ZzzziiiiiiinnnG! SnAp, CrAcK, sNaP, FssswwwhkhwwwiaK… Sniper fire accompanies the screeching hot tires and the roaring engine of a racing VBIED (Vehicle Born Improvised Explosive Device) are obvious signs that the ‘Escalation of Force’ was “not adhered to” as the driver races toward the Hesko barrier ECP (Entry Controlled Point). The sounds of the Ma-duce (M2)… ratta-tat-da-tat-da-tat, ratta-tat-da-tat-da-tat-da-tat, ratta-tat-da-tat-tat, and multiple M16s… ta, ta, ta, tatata, tatata, some with grenade launchers attached, resonated as they bounced off of the weighted vehicle and lit up the morning sunrise while the incoming attack sirens sound. As I jump from my bed, and my feet land on the floor, ‘THwuMP’, I don my bullet-proof vest and Kevlar helmet, grab my M16 rifle and head to the concrete bunker for accountability and my orders. This is an all too familiar routine, but it’s my life now.
The ‘Incoming’ sirens sound louder today. They usually aren’t that loud. I’ve heard these sirens MANY times before, but this time… ‘BOOM’, “1 ONE THOUSAN…” ‘BOOM’, “2 ONE THOUS…” ‘BOOM’, “3…” ‘BOOM’, ‘BOOM’, “I didn’t hear the outgoing cannons go off this time” my ‘battle-buddy’ says ‘BOOM’, “THAT’S SIX” someone yells from over ‘there’ on the other side of our office trailer. “Damn, that’s close!” someone else yells. “Too close!” says another person. “They’re walking them up on us… straight toward us.” As the trailer floor shakes, it throws the computer screens around like an earthquake and the sound of dirt hitting and falling down from the metal siding reminds me of sleet falling on a tin roof. As the “Iraqi drive by” concluded “we need accountability of everyone NOW” our XO, the commanding officer of the ASP (ammunition storage point) ordered.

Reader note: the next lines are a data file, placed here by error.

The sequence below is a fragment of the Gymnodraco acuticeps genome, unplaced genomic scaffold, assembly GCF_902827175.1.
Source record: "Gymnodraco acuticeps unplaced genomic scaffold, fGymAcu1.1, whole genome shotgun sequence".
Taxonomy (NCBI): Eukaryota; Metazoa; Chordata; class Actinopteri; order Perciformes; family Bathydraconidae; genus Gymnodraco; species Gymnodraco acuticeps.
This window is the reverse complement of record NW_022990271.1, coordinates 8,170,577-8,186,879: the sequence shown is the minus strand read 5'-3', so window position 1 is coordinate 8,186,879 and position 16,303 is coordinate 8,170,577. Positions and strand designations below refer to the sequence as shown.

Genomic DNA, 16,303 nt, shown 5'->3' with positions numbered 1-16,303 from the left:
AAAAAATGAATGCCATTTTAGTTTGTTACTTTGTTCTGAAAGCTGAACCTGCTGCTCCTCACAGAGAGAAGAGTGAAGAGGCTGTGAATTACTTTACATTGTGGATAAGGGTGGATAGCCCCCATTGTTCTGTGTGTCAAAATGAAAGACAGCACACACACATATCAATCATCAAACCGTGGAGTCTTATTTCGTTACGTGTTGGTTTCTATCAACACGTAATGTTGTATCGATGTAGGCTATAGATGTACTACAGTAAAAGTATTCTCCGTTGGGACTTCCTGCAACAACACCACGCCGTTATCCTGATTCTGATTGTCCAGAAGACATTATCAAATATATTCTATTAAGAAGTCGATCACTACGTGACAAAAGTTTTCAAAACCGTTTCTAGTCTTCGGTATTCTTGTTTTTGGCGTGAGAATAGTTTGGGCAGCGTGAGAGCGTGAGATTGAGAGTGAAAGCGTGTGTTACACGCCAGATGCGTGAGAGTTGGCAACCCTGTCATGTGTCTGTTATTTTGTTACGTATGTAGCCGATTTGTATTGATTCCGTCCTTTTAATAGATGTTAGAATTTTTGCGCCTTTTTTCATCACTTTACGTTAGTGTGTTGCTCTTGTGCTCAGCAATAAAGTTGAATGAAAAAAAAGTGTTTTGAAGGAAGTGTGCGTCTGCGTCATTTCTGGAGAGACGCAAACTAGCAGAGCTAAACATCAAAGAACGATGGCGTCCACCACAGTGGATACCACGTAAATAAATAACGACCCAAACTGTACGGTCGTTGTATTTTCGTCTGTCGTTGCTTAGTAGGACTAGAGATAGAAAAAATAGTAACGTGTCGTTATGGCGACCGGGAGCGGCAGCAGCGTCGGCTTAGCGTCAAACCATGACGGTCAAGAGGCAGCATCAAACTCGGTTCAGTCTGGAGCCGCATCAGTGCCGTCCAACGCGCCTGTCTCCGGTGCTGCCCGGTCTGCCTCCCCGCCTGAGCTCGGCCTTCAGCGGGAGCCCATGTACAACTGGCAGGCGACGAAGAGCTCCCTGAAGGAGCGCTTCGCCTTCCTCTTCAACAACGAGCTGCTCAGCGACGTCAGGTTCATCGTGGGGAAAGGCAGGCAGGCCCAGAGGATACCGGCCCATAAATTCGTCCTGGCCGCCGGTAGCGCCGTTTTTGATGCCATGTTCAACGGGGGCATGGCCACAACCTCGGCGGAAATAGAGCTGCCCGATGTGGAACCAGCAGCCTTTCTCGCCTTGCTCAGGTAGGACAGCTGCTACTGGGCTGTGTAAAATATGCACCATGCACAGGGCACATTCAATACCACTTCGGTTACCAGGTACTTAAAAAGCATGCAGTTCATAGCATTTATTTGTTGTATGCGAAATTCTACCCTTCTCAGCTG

As radio communication begins and reports of “’Pvt Snuffy with 6 accounted for, Sgt Sargent with 3 accounted for, 8, and then 2…” come rolling in; a few minutes after “in sequence, report” was given, I fade back to my family, the birthdays that I’ve missed, and the first steps of my 3rd daughter that I had to watch on the webcam. I think of their first dates that I’ll miss, playing catch with my son in the lawn, teaching them how to shoot guns and change the car’s oil… this is my life now.
Sacrifices are made, regrets and sacrifices. My fellow Soldiers need to be accounted for and protected, that is my first priority… then, and only then, AFTER that can I be concerned about my family… “back home;” “Duty First” was our motto. “Home…” now that’s an interesting concept.